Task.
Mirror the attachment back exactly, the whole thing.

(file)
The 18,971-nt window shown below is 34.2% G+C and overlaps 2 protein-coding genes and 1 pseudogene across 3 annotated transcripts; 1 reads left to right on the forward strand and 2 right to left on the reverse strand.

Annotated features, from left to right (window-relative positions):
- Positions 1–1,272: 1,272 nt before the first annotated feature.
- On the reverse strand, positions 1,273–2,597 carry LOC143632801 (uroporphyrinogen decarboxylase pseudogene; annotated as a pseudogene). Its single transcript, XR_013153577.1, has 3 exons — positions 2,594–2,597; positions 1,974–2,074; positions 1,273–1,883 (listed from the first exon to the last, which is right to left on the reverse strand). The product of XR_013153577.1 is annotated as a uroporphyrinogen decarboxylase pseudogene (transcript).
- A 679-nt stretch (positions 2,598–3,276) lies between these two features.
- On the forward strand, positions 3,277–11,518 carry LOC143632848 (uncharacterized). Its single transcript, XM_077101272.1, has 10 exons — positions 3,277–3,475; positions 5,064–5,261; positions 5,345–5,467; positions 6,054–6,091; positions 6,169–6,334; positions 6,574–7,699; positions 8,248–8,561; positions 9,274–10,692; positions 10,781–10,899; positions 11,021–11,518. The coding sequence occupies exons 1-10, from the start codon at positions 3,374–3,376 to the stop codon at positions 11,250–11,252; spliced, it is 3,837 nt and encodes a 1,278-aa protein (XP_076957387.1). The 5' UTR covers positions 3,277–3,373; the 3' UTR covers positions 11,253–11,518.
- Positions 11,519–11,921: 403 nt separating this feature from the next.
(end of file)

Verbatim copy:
The 18,971-nt window shown below is 34.2% G+C and overlaps 2 protein-coding genes and 1 pseudogene across 3 annotated transcripts; 1 reads left to right on the forward strand and 2 right to left on the reverse strand.

Annotated features, from left to right (window-relative positions):
- Positions 1–1,272: 1,272 nt before the first annotated feature.
- On the reverse strand, positions 1,273–2,597 carry LOC143632801 (uroporphyrinogen decarboxylase pseudogene; annotated as a pseudogene). Its single transcript, XR_013153577.1, has 3 exons — positions 2,594–2,597; positions 1,974–2,074; positions 1,273–1,883 (listed from the first exon to the last, which is right to left on the reverse strand). The product of XR_013153577.1 is annotated as a uroporphyrinogen decarboxylase pseudogene (transcript).
- A 679-nt stretch (positions 2,598–3,276) lies between these two features.
- On the forward strand, positions 3,277–11,518 carry LOC143632848 (uncharacterized). Its single transcript, XM_077101272.1, has 10 exons — positions 3,277–3,475; positions 5,064–5,261; positions 5,345–5,467; positions 6,054–6,091; positions 6,169–6,334; positions 6,574–7,699; positions 8,248–8,561; positions 9,274–10,692; positions 10,781–10,899; positions 11,021–11,518. The coding sequence occupies exons 1-10, from the start codon at positions 3,374–3,376 to the stop codon at positions 11,250–11,252; spliced, it is 3,837 nt and encodes a 1,278-aa protein (XP_076957387.1). The 5' UTR covers positions 3,277–3,373; the 3' UTR covers positions 11,253–11,518.
- Positions 11,519–11,921: 403 nt separating this feature from the next.